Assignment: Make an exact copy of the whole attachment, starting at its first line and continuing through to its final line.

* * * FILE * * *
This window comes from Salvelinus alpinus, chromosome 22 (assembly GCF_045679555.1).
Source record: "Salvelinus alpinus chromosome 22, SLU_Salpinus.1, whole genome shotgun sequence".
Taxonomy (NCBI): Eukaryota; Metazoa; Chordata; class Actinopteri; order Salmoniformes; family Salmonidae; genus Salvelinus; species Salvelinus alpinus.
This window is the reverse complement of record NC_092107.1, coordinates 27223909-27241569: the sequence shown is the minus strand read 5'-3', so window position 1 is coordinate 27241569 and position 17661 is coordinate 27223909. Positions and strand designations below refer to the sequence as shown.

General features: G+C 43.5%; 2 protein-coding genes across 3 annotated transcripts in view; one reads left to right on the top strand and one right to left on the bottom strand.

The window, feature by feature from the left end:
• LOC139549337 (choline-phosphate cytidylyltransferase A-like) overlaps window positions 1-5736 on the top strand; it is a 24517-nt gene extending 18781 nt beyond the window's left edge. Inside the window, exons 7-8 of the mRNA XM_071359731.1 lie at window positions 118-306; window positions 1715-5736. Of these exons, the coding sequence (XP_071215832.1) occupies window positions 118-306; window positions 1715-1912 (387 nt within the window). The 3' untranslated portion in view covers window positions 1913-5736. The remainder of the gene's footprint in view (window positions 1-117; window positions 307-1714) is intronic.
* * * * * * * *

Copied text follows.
This window comes from Salvelinus alpinus, chromosome 22 (assembly GCF_045679555.1).
Source record: "Salvelinus alpinus chromosome 22, SLU_Salpinus.1, whole genome shotgun sequence".
Taxonomy (NCBI): Eukaryota; Metazoa; Chordata; class Actinopteri; order Salmoniformes; family Salmonidae; genus Salvelinus; species Salvelinus alpinus.
This window is the reverse complement of record NC_092107.1, coordinates 27223909-27241569: the sequence shown is the minus strand read 5'-3', so window position 1 is coordinate 27241569 and position 17661 is coordinate 27223909. Positions and strand designations below refer to the sequence as shown.

General features: G+C 43.5%; 2 protein-coding genes across 3 annotated transcripts in view; one reads left to right on the top strand and one right to left on the bottom strand.

The window, feature by feature from the left end:
• LOC139549337 (choline-phosphate cytidylyltransferase A-like) overlaps window positions 1-5736 on the top strand; it is a 24517-nt gene extending 18781 nt beyond the window's left edge. Inside the window, exons 7-8 of the mRNA XM_071359731.1 lie at window positions 118-306; window positions 1715-5736. Of these exons, the coding sequence (XP_071215832.1) occupies window positions 118-306; window positions 1715-1912 (387 nt within the window). The 3' untranslated portion in view covers window positions 1913-5736. The remainder of the gene's footprint in view (window positions 1-117; window positions 307-1714) is intronic.